Barbie of Swan Lake: The best kind of nostalgia


Barbie of Swan Lake

Barbie movies were a staple for so many children, and they were certainly a must-watch for me. One that was always on replay for me was Barbie of Swan Lake, and to this day I think it holds up pretty well. Between the beautiful soundtrack, the entrancingly weird story and delicate and the wistful memories it brings back, I think this is definitely a DVD worth dusting off. 

One of the most notable aspects of this movie is the soundtrack. Most of the music is performed by the London Symphony Orchestra, and the feeling it adds to this film is unreal. It can obviously be hard to take this kind of movie seriously, but between the gentle piano of the intro, and the large and loud instrumental of the fight scenes, the soundtrack adds a whole new layer to the film.

However, a part where this film struggles is the animation. While I do give some leeway considering it was made in 2003, sometimes it’s just too much to bear. A majority of the cast of this movie is animals, which is unfortunate because that does not seem to be the animator’s strong suit. 

One character in particular, Lila, is so uncomfortable to look at that much of this movie feels unwatchable, considering the amount of screen time she’s given. I understand that a horse would be hard to animate, much less a unicorn. But the complete lack of texture on her, plus the weird clumps of smooth hair on her back, all mixed with the fact that her entire model is this weird shade of pink that blends in with everything around her makes it a little difficult to deal with her character.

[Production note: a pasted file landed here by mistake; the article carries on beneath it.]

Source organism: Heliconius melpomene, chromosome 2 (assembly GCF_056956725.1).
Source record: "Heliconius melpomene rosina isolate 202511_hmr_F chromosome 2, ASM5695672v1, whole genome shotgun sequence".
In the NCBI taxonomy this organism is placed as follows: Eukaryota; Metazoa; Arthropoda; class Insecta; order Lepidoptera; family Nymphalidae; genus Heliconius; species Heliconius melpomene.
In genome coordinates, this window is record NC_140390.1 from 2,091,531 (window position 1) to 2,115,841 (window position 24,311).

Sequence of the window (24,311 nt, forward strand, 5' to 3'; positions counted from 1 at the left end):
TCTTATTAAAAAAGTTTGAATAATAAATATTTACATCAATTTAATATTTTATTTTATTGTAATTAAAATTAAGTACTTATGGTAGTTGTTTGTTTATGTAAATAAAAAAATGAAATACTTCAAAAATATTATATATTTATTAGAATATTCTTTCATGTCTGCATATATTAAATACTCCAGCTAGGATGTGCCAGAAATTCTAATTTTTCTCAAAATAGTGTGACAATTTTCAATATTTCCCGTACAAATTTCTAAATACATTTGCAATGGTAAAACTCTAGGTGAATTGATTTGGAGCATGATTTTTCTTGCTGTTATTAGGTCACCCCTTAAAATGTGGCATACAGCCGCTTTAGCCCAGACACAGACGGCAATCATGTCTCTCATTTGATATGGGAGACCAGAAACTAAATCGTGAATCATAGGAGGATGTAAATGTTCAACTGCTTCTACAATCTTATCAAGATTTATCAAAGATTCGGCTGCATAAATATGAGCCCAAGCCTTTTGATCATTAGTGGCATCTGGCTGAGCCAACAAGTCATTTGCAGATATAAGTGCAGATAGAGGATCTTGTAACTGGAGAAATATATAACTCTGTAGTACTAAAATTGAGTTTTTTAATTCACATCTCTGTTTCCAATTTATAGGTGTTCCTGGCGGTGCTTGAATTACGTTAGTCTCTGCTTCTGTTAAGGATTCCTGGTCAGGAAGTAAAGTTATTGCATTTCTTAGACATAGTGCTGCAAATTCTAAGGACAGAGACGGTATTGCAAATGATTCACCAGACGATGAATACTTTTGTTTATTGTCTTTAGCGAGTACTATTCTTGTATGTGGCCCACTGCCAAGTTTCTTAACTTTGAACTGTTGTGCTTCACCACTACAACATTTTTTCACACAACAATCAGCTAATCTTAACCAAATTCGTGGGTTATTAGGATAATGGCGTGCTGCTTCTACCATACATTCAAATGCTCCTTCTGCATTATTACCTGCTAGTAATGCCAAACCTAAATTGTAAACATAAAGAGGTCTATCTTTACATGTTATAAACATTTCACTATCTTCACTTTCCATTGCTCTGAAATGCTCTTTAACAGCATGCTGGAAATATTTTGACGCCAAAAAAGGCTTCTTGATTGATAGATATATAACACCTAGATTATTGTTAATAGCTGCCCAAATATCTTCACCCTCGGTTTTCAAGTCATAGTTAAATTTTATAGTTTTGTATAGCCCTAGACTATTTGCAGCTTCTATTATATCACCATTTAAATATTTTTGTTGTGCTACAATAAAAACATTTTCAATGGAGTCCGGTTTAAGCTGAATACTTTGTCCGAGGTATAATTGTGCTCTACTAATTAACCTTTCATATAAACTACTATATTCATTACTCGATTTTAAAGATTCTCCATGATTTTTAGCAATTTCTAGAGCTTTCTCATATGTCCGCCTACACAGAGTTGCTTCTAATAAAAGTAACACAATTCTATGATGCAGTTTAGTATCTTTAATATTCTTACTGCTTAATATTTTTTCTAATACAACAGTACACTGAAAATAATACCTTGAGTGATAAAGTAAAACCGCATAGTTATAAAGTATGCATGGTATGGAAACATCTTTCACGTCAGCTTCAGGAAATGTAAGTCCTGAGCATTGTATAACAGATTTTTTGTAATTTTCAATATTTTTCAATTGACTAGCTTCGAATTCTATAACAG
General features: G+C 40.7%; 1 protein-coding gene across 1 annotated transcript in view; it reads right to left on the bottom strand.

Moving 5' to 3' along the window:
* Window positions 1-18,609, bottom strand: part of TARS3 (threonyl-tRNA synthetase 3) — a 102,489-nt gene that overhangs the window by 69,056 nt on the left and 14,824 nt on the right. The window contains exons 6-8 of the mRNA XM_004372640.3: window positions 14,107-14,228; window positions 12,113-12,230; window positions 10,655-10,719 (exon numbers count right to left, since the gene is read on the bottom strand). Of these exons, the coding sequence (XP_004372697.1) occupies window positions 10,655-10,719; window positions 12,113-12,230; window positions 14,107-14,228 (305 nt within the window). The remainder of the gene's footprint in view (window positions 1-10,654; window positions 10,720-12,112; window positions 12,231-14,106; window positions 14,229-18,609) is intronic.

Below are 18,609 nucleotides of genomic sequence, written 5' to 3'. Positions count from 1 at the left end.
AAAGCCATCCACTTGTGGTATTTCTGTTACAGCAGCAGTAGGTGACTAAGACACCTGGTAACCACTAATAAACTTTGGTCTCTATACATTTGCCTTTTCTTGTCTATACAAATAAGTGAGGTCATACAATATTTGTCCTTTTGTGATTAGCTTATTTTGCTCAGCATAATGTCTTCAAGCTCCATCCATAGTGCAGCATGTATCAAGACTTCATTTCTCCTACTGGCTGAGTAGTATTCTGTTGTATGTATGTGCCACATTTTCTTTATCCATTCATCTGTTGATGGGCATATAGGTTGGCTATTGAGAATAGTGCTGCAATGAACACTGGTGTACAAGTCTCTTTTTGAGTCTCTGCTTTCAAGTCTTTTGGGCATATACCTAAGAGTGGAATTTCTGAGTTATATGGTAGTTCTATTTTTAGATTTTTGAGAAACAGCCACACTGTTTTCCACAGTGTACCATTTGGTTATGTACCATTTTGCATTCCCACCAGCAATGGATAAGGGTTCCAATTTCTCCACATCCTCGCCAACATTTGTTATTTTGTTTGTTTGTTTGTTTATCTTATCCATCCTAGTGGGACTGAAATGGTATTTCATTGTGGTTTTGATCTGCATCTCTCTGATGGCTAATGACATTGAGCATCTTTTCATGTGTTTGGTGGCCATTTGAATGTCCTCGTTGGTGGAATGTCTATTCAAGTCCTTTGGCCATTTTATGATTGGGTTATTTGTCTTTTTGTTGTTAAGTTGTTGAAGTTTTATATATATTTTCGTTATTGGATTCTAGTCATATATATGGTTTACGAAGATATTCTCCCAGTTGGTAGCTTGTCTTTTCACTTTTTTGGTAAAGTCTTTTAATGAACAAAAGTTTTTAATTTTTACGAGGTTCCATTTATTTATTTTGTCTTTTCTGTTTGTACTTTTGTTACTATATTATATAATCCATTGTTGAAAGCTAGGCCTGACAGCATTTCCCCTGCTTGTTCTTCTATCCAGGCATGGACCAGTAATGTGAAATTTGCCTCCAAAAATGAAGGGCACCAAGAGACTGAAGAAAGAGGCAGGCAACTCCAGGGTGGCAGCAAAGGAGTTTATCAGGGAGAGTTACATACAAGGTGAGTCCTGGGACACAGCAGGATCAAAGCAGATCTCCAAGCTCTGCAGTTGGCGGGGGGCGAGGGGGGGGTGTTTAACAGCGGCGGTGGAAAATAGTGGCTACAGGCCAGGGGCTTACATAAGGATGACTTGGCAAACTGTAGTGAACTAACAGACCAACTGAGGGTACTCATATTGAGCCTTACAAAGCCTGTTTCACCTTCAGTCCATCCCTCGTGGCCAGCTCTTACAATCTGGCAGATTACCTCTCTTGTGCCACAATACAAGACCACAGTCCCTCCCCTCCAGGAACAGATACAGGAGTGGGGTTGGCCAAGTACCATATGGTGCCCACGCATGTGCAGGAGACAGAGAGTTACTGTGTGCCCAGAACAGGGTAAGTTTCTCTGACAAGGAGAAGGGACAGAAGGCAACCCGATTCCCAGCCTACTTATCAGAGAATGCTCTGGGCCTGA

Despite the mediocre animation, you can tell a lot of love was put into making this. The story loosely follows that of the ballet, Swan Lake, by Pyotr Ilyich Tchaikovsky. It’s not just one of those “princess falls in love with prince they get married yay!” kind of stories. It talks about how one’s lack of self confidence can be the thing that holds them back. And how overcoming your doubts can open a world of possibilities. At the beginning we see our main character Odette struggle with her lack of confidence in herself, but by the end she’s empowered, and is able to defeat the villain that threatens her with the help of her friends. It’s a very sweet message, and I think the writers did a great job of portraying it in a realistic- but comprehensible- way. 

In short, this movie does have its fair share of problems, I won’t deny that. But in spite of its flaws, this film really is great. It’s empowering for women and girls, it has a cute story, and if anything, it has a charm you can’t find anywhere else. If you’re interested in revisiting some childhood nostalgia, I would start with Barbie of Swan Lake, no questions asked.